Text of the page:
Qualcomm touts performance improvements with new mobile chip, 5G tech

Qualcomm Inc. today debuted a new processor for mobile devices and announced a technical milestone in its efforts to develop more powerful 5G networking technology.

Qualcomm’s efforts in the mobile processor and 5G segments are closely interlinked. The company’s technology can be found both in the handsets with which consumers connect to mobile networks, as well as inside the mobile networks themselves. Qualcomm counts among its customers most major mobile device makers and dozens of carriers worldwide. 

The new Snapdragon 732G mobile processor introduced today targets handset makers building upper midrange devices. It’s an upgrade to Qualcomm’s existing Snapdragon 730G, which powers the base model of Google LLC’s Pixel 4.

Qualcomm has enhanced the chip’s onboard Adreno 618 graphics processing unit to provide 15% better performance. The central processing unit, in turn, packs an updated primary core that runs at a top speed of 2.3 gigahertz, a slight increase over the previous-generation Snapdragon 730G.

The Snapdragon 732G is notable for being among the few Qualcomm chips made with a eight-nanometer fabrication process. Samsung Electronics Co. Ltd., one of the suppliers on which the company relies to manufacture its chips, has developed the eight-nanometer process to serve as a stepping stone between 10-nanometer and seven-nanometer architectures. Qualcomm already makes its top-end chips using seven-nanometer technology.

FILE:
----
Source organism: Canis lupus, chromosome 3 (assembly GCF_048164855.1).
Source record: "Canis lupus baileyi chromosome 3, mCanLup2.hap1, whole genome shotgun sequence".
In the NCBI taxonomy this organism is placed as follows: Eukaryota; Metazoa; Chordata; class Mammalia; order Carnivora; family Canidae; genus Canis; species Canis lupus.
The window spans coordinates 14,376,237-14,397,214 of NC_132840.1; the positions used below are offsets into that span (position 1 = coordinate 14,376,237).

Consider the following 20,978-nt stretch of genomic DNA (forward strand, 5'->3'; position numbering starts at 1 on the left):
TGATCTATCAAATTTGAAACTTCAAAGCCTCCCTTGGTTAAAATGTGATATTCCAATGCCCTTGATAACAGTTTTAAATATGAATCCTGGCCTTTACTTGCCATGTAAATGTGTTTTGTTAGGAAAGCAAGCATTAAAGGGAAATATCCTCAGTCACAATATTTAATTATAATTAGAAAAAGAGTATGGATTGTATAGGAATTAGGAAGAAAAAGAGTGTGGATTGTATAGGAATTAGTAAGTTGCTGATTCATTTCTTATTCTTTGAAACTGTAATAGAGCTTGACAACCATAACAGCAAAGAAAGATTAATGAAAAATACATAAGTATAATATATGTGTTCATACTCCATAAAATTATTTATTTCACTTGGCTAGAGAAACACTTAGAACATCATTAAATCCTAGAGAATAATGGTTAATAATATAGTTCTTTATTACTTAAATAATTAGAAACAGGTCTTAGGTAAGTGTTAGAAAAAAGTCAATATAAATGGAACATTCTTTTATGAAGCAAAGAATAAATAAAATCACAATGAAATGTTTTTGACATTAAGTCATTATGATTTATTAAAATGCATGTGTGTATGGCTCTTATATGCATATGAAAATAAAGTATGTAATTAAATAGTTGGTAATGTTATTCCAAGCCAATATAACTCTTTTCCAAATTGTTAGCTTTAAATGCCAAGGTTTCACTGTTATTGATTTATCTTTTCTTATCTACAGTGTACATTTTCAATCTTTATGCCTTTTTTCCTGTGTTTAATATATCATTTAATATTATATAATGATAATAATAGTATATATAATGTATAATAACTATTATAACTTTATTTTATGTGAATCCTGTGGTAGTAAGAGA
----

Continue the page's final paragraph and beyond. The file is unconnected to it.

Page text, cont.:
“Snapdragon 732G will deliver a powerful gaming experience, sophisticated on-device AI and superior performance,” said Kedar Kondap, Qualcomm’s vice president of product management.

The other announcement Qulacomm made today, concerning its 5G development efforts, is that its engineers have performed the “world’s first extended-range” call using mmWave 5G technology. The signal traveled a distance of 3.8 kilometres, or about 2.3 miles.

The milestone is notable because current 5G technology has range limitations that create challenges for carriers. Specifically, the issue affects mmWave 5G, the version of the technology that promises to provide the greatest connection speedups. Carriers have found that mmWave base stations can only support connections over distances of a few hundred feet, which means they need to be deployed in large numbers to adequately cover a given area.

Qualcomm managed to increase the range to 2.3 miles by applying “extended-range software” to carrier gear from network equipment maker Ericsson. To send the packets, the chipmaker used a device powered by its X55 5G modem and QTM527 antenna modules. Qualcomm touts the project as a milestone towards making 5G viable not only for mobile connectivity, but also as an alternative to traditional wired home broadband. 

The experiment is the “first step in utilizing mmWave for an extended-range 5G data transfer,” said Gautam Sheoran, Qualcomm’s senior director of product management.

Photo: Qualcomm

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